by Seshata on 01/04/2013 | Medicinal

Cannabinoid Science 101: What is Anandamide?

Anandamide Anandamide is also known as N-arachidonoylethanolamine or AEA, and is an endogenous analogue of tetrahydrocannabinol, or THC. Anandamide has an effect on both the CB1 and CB2 receptors; with the CB1 receptors more affected in the central nervous system and the CB2 receptors more affected in the periphery.


Cannabinoid Science 101: What is Anandamide? - Sensi Seeds Blog

Anandamide is also known as N-arachidonoylethanolamine or AEA, and is an endogenous analogue of tetrahydrocannabinol, or THC. Anandamide has an effect on both the CB1 and CB2 receptors; with the CB1 receptors more affected in the central nervous system and the CB2 receptors more affected in the periphery.

Chemical properties of anandamide

Anandamide belongs to a class of bioactive lipids known as fatty acid amides (FAAs). However, anandamide is also said to belong to the class of eicosanoids, a group of lipids derived from arachidonic acid and other essential fatty acids (EFAs). Anandamide is a large molecule made up of oxygen, hydrogen, nitrogen and carbon atoms, with the molecular formula C22H37NO2 and a molar mass of 347.53 g/mol.

As well as a hydroxyl group (an oxygen atom joined by covalent bond to a hydrogen atom), the anandamide molecule consists of a single nitrogen-hydrogen pairing and a hydrocarbon tail. The hydrocarbon tail of a molecule is hydrophobic but lipophilic, meaning that it is soluble in fat but does not dissolve in water. This hydrophobic property is common to all lipids and all known cannabinoids, which are lipidic in nature.

How the body produces anandamide

Anandamide is produced in the cell membranes and tissues of the body. In order to synthesise the molecule, the precursor molecule N-arachidonoyl phosphatidylethanolamine (NAPE) is needed. NAPE itself is made by the bonding of arachidonic acid (an omega-6 EFA) and a free amine through the action of the enzyme N-acyltransferase. Variations in dietary consumption of arachidonic acid can alter the levels of anandamide present in the brain.

A diagram showing the synthesis of anandamide from a precursor molecule, its release, binding and eventual degradation
A diagram showing the synthesis of anandamide from a precursor molecule, its release, binding and eventual degradation

Anandamide is degraded by the fatty acid amide hydrolase (FAAH) enzyme, which converts the molecule back into arachidonic acid and ethanolamine, another amine. Due to its comparatively short half-life and high fat solubility, anandamide is considered a “fragile” molecule, and its effects are short-lived—unlike THC, which can remain in the fatty tissues for several weeks.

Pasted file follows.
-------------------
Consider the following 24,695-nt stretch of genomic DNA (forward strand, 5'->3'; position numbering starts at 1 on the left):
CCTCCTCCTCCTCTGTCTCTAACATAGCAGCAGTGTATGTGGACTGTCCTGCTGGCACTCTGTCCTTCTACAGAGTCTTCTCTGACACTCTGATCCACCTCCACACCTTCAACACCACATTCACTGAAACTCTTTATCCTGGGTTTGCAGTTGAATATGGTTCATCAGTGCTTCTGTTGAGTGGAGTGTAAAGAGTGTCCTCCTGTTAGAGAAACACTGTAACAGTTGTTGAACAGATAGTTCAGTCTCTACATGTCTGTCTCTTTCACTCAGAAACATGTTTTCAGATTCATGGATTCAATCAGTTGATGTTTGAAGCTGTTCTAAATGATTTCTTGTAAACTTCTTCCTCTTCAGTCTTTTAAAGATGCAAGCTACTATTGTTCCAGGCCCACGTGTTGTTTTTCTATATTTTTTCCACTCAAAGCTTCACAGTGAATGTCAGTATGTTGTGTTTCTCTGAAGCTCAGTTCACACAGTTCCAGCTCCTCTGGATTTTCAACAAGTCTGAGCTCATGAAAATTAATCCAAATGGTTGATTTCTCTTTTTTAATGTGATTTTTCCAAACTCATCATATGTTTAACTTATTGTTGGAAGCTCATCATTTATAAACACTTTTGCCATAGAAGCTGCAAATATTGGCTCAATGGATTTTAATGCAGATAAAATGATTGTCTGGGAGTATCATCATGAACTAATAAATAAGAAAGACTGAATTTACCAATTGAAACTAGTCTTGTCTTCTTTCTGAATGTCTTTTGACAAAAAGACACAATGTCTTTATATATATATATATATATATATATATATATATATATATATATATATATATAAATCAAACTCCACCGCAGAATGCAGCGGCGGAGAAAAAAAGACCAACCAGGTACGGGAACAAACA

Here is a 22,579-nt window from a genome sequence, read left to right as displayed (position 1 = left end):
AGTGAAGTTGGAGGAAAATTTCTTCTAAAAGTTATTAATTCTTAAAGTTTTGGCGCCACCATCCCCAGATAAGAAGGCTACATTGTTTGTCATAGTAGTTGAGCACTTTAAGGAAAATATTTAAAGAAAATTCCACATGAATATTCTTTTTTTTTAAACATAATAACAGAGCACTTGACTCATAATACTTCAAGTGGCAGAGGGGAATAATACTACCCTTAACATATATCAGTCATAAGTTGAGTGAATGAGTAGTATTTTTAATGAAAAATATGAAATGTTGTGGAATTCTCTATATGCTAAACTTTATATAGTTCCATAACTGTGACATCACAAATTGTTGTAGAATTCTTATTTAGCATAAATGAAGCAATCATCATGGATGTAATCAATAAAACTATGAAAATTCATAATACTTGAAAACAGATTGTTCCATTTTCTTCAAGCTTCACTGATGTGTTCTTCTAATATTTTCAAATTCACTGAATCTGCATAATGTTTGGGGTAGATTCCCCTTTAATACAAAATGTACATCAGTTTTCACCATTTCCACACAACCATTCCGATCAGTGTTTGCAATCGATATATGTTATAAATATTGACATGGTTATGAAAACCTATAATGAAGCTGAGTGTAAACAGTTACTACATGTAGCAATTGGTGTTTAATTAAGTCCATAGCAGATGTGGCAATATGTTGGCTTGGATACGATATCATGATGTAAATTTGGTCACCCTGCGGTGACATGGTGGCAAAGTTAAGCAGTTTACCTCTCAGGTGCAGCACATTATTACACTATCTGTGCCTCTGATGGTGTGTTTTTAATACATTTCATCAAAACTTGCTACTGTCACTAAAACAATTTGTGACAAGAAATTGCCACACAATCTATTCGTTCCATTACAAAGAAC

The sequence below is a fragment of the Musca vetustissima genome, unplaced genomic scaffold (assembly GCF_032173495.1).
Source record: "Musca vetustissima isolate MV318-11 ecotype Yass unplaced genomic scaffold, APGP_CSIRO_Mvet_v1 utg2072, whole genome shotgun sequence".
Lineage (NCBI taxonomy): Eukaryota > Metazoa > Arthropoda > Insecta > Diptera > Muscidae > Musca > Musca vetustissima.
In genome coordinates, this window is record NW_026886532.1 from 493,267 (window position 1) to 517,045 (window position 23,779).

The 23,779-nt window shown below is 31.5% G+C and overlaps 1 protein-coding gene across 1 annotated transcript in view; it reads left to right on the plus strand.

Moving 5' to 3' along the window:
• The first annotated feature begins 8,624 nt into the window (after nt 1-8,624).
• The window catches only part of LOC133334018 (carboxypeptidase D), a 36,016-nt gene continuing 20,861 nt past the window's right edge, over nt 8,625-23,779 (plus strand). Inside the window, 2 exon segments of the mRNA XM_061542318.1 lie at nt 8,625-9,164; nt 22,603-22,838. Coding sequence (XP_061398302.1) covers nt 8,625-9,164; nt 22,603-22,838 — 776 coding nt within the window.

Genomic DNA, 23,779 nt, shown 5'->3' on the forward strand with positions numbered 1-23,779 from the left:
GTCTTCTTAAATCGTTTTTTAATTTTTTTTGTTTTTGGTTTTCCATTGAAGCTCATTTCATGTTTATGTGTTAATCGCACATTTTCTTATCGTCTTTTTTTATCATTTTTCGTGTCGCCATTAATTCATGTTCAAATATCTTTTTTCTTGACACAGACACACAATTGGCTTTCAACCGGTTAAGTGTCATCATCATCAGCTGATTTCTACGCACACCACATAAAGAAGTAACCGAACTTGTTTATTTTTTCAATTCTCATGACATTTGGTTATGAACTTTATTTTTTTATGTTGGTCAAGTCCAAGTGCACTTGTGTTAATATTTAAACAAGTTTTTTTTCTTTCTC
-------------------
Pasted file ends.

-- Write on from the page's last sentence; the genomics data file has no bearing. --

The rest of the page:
The effects of anandamide

Anandamide plays an important role in the regulation of appetite, pleasure and reward, and elevated levels may increase the pleasure experienced on consumption of food. Anandamide has been found in chocolate, and is thought to be partly responsible for the intense enjoyment experienced while eating it. Anandamide may also be partly responsible for pain regulation and sleep patterns.

Anandamide also has an important and as yet poorly understood role in hormonal balance and the reproductive system. During ovulation, plasma levels of anandamide are at their highest, as are levels of the sex hormones gonadotrophin and estradiol (a type of estrogen). However, it is not clear exactly what relationship these substances have with each other. Anandamide is also vital in ensuring the healthy implantation of the young embryo into the epithelium (wall) of the uterus in early pregnancy.

(A) - at low concentrations, anandamide may activate CB1 receptors on the surface of embryonic cells, facilitating implantation; (B) at higher concentrations, anandamide may prevent implantation by reducing calcium entry
(A) – at low concentrations, anandamide may activate CB1 receptors on the surface of embryonic cells, facilitating implantation; (B) at higher concentrations, anandamide may prevent implantation by reducing calcium entry

 

 

Comment Section

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Jedaidah

I would like to cite this information on the definition and description of Anandamide as I write my prospectus but I do not see any information of the author, year, publisher etc, that are needed to cite. Please may you give me this citation information. Thanks.

01/12/2014

Sean

What should be eaten for precursors to anandamide?

07/01/2015

Jedaidah Chilufya

Good summary but where is the scientific demonstration and confirmation that anandamide is found in chocolate? I would safely say Anandamide-like structures are found in moss but not the actual N-arachidonylethanolamine. Please provide the supporting article for your statement.

26/01/2015

Ann

I'm writting publication now and this information is very helpful for me. Please, send me any information about reference you citation for example author, year, journal. Thanks

10/08/2016

DR GLENN GUY II

Since cbd has no specific brain receptor identified only peripheral,in spinal cord then how can you say cbd provide pain releif.I mediated through the neocortex?

29/03/2017

Scarlet Palmer

Hi Glenn,

Thank you for your comment. I have brought it to the attention of Sheshata, the author of this post.

With best wishes,

Scarlet

30/03/2017

Ameri_Canna Blunt

Thanks Great article thanks . Im sharing to twitter . my mind is racing w interesting implications for the use of this isolated plant property . I appreciate it .

26/04/2017

Zaddy

Good stuff, looking forward to more

29/06/2017

John

Can you get high off of it?

08/08/2017

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